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The Story of the
Holton Heath, Dorset, UK
Royal Naval Cordite Factory

History of Cordite Production

The invention of smokeless powders, which includes Cordite, developed from the production of nitrated organic materials such as nitroglycerine or nitrocellulose (or guncotton) in the mid 19th century. Both these were powerful explosives and unsuitable as propellants.

Attempts were made to tame the two and, in 1886, a Frenchman, Vieille, produced a solvent modified derivative of guncotton with a reduced rate of burning which made it suitable as a propellant. This was known as Poudre B.

At much the same time Nobel showed that by gelatinising the nitrated cotton with nitroglycerine he could also produce a usable propellant. That the two most powerful explosives then known could be combined to form a slow burning propellant was surprising. Nobel’s material contained 50-60% nitroglycerine  and he named it Ballistite, however, in use, it caused serious erosion of the gun barrels. Ballistite, or minor variations was adopted by several countries. In the UK a government committee was appointed to review the provision of smokeless propellants. Samples were obtained of all existing materials including Ballistite, but none were regarded as completely satisfactory and the committee devised a new propellant which was known as Cordite from the form of the material produced in the form of cords.

This particular form was developed by Sir Frederick Abel’s laboratory at Woolwich Arsenal and patented in his name and that of Professor J Dewar for the British government. Both were members of the review committee. Nobel’s patent preceded that of Abel and Dewar and he lodged a claim for infringement but there were a number of differences and these proved sufficient to refute Nobel’s claims.

The first production batches were made at the Royal Gunpowder Factory at Waltham Abbey and, under Superintendent Colonel Sir F. L. Nathan RA, the methods of manufacture were worked out and subsequently improved to increase the safety of workers, increase stability of the propellant and lower cost.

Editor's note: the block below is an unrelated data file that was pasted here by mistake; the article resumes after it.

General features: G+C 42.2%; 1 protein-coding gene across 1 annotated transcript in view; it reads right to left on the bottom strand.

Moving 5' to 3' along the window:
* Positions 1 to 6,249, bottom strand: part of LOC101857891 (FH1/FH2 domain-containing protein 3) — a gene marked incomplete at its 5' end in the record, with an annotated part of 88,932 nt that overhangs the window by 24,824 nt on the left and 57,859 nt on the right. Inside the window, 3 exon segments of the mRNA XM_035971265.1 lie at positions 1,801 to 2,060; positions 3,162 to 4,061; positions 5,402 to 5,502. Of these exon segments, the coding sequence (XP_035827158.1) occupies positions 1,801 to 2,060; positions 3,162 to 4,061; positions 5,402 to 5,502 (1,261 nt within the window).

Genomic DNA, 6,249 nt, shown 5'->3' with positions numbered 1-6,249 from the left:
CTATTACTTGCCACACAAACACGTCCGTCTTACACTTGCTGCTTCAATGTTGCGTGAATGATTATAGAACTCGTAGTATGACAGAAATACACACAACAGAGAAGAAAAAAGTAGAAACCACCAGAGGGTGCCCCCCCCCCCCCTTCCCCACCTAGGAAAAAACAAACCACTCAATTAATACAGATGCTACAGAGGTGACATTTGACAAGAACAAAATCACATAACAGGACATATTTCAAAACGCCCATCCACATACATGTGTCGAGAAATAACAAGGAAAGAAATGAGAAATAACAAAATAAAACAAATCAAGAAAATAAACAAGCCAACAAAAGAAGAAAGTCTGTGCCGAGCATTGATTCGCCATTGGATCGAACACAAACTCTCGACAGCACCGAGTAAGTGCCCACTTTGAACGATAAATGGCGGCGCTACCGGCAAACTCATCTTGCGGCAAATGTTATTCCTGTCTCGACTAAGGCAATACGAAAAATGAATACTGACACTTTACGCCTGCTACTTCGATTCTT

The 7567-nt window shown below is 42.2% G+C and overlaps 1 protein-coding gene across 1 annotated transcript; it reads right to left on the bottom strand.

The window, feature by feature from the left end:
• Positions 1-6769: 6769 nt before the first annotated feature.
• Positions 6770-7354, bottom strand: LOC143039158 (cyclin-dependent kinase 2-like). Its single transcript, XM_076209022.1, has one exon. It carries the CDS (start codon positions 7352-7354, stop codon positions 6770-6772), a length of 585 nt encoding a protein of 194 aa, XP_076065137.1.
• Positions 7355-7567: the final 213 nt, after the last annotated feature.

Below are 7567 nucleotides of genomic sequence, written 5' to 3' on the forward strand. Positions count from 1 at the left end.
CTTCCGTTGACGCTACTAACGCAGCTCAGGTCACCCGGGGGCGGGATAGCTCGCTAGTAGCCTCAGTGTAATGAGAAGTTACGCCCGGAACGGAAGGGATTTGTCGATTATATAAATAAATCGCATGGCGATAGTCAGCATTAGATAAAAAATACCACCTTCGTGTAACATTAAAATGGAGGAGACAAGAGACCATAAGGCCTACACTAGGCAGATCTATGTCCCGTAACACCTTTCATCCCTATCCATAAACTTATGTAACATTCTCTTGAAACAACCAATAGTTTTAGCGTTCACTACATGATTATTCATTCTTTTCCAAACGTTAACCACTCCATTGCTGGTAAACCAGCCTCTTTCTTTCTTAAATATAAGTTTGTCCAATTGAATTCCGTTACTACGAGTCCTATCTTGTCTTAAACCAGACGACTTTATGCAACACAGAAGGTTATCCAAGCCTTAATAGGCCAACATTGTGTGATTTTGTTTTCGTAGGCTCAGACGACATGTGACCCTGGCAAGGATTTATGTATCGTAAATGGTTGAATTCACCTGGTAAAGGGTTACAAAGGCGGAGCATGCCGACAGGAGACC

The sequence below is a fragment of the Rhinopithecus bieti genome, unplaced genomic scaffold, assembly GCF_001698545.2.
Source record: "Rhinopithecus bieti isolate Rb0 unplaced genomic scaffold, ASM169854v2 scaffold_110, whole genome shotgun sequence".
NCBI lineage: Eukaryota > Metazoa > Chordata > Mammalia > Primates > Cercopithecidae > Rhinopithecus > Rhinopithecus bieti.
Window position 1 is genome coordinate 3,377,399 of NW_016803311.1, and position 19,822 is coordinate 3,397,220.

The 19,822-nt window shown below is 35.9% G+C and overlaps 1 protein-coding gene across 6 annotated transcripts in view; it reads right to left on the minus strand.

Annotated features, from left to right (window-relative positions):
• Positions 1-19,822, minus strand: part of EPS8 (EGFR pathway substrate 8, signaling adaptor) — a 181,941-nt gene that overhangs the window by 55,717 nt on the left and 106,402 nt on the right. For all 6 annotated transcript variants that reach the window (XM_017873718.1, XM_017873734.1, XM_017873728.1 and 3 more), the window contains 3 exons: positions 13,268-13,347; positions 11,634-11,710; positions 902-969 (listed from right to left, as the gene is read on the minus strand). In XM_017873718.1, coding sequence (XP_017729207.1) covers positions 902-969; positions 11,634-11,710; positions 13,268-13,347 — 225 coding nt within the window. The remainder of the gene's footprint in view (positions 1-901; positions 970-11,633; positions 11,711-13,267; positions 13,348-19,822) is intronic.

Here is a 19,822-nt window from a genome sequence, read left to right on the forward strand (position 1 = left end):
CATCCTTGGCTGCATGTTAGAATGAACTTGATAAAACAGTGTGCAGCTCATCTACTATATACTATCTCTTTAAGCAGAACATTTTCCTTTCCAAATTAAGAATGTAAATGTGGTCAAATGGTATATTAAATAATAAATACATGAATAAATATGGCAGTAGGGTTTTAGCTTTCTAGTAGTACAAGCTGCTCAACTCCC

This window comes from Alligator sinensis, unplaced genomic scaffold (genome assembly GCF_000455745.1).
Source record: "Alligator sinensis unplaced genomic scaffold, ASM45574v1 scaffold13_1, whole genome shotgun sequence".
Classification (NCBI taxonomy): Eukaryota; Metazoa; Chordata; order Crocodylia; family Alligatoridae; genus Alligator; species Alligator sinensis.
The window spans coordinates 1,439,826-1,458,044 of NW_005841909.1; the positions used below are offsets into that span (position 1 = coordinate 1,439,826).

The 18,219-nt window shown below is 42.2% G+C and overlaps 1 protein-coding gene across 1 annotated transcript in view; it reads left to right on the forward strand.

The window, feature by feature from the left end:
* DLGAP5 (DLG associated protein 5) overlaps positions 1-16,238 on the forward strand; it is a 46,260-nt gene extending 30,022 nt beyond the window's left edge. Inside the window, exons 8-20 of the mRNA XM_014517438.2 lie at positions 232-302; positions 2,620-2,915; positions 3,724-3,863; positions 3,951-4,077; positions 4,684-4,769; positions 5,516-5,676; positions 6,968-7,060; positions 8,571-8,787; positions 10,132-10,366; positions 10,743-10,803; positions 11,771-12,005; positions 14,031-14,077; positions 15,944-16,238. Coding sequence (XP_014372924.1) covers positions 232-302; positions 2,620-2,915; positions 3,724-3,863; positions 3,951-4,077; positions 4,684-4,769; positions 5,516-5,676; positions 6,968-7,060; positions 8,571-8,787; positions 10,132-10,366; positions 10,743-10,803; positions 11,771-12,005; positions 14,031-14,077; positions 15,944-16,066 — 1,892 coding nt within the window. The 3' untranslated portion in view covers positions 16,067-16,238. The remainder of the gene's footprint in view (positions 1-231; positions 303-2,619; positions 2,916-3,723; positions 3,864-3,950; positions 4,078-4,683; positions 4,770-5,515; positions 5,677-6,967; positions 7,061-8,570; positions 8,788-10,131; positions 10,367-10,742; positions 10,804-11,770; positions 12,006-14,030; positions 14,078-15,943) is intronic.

The first material produced was known as Cordite Mk 1 and had a content of 37% guncotton, 58% nitroglycerine and 5% mineral jelly. Subsequent use in the Boer War showed significant gun barrel erosion and the formulation was altered to 65% guncotton, 30% nitroglycerine and 5% mineral jelly. This became known as Cordite MD and was the material produced at RNCF in the First World War.

These early versions used a solvent, acetone, to aid the mixing of the two major components. Subsequently in the 1920s a change was made to using an aqueous solution of nitrocellulose which allowed the solvent to be dispensed with. This was known as Cordite SC.

The mineral jelly was originally incorporated to lubricate the gun barrel but, in fact, the jelly was vaporised on ignition but it did have some useful effect in that it reduced the temperature of the burning and this reduces erosion in the barrel. The jelly also improves chemical stability of the Cordite reducing deterioration due to oxidation.

For WWII the formulation was again changed to incorporate Picrite to produce not only a smokeless propellant but also flashless so that guns were less easily detected. This was known as Cordite RDN

By Dr Bob Dukes